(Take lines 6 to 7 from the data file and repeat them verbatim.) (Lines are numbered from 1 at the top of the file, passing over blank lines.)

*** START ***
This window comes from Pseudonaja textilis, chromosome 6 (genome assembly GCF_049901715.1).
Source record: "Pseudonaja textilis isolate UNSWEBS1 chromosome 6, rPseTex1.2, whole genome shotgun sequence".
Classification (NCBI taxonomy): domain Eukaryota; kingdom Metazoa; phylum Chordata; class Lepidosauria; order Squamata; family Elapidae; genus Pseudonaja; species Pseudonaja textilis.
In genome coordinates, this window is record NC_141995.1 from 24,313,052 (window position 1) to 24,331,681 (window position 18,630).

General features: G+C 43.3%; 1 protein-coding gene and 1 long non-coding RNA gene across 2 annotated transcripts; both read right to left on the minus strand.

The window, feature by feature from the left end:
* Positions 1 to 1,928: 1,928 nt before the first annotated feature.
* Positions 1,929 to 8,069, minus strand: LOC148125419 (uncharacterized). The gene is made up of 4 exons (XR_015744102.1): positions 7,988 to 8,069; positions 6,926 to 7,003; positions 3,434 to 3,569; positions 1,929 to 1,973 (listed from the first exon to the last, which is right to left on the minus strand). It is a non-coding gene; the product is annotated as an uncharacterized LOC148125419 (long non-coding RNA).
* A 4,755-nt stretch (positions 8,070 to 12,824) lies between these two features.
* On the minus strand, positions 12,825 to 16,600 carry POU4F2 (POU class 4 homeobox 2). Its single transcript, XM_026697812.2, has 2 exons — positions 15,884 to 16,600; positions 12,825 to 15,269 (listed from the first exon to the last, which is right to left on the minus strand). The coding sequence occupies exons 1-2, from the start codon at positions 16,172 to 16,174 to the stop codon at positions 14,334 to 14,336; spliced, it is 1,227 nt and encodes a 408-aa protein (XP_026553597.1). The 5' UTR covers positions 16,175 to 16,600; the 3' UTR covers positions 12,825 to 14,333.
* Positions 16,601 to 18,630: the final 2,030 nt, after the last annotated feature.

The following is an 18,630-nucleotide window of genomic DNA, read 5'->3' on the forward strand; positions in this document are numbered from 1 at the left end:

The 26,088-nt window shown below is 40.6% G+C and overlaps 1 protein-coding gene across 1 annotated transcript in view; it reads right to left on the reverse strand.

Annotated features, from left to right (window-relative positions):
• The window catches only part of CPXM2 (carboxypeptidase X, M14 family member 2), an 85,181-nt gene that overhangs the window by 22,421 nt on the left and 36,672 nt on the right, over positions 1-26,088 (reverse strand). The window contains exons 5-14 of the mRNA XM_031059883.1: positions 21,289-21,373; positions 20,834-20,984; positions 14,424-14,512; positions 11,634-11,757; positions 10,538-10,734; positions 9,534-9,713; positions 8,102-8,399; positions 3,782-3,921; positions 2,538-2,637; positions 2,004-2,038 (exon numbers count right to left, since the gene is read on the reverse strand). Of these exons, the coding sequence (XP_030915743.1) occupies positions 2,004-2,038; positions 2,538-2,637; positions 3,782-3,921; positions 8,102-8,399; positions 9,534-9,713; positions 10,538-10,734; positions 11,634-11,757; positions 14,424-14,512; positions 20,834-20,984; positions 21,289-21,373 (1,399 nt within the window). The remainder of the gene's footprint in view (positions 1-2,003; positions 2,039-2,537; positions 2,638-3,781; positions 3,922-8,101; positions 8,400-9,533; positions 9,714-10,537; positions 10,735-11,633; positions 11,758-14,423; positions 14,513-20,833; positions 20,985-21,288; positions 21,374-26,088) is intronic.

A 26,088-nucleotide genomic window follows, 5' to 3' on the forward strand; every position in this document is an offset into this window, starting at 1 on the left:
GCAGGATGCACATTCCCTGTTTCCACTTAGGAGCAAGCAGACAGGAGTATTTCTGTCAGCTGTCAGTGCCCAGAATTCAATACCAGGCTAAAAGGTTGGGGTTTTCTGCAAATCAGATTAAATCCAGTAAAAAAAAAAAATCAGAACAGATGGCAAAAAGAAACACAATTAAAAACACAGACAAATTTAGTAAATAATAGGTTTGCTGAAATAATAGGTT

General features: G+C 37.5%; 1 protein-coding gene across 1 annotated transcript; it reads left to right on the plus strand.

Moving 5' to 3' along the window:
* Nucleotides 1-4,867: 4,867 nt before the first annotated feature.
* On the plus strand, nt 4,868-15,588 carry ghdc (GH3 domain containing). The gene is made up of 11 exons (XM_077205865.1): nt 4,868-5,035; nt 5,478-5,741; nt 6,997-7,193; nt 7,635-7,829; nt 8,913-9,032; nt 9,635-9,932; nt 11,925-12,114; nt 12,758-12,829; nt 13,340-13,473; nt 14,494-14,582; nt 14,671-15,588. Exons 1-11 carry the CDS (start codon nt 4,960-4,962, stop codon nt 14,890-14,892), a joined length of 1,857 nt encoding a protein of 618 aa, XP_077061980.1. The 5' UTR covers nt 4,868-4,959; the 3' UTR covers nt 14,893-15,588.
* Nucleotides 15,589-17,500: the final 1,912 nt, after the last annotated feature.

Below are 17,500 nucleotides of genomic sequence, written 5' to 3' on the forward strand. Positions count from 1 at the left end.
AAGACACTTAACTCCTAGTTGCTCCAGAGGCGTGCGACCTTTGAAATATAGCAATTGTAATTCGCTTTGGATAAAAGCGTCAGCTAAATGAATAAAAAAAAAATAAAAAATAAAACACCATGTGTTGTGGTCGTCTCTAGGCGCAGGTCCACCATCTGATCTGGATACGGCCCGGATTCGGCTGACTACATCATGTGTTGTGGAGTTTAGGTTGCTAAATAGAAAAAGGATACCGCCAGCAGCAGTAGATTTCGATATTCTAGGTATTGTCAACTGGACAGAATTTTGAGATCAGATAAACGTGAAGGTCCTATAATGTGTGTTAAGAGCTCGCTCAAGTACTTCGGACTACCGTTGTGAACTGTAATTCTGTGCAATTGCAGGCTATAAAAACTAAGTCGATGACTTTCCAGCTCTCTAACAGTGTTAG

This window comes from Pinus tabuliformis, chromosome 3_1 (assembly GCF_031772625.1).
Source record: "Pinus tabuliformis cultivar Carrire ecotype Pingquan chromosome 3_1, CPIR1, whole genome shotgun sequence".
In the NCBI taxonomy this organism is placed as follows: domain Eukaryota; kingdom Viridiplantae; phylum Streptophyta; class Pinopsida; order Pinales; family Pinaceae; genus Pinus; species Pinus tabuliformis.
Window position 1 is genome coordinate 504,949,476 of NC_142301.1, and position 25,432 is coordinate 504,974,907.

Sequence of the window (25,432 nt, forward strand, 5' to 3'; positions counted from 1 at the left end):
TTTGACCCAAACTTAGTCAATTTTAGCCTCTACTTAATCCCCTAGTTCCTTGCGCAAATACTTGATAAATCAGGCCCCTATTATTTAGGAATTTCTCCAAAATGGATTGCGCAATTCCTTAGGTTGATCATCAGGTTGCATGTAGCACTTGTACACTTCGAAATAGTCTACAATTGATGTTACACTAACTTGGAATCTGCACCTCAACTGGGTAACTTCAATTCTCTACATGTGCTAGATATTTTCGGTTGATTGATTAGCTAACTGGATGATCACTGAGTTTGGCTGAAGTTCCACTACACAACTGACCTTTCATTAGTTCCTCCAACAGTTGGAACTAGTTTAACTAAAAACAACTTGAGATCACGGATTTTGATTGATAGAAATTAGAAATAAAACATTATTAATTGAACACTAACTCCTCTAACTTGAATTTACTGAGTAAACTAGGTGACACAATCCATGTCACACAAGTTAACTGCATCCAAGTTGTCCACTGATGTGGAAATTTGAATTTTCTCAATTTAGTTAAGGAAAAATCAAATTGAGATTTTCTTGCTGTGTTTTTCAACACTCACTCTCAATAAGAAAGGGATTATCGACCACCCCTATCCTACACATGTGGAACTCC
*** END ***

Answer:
The window, feature by feature from the left end:
* Positions 1 to 1,928: 1,928 nt before the first annotated feature.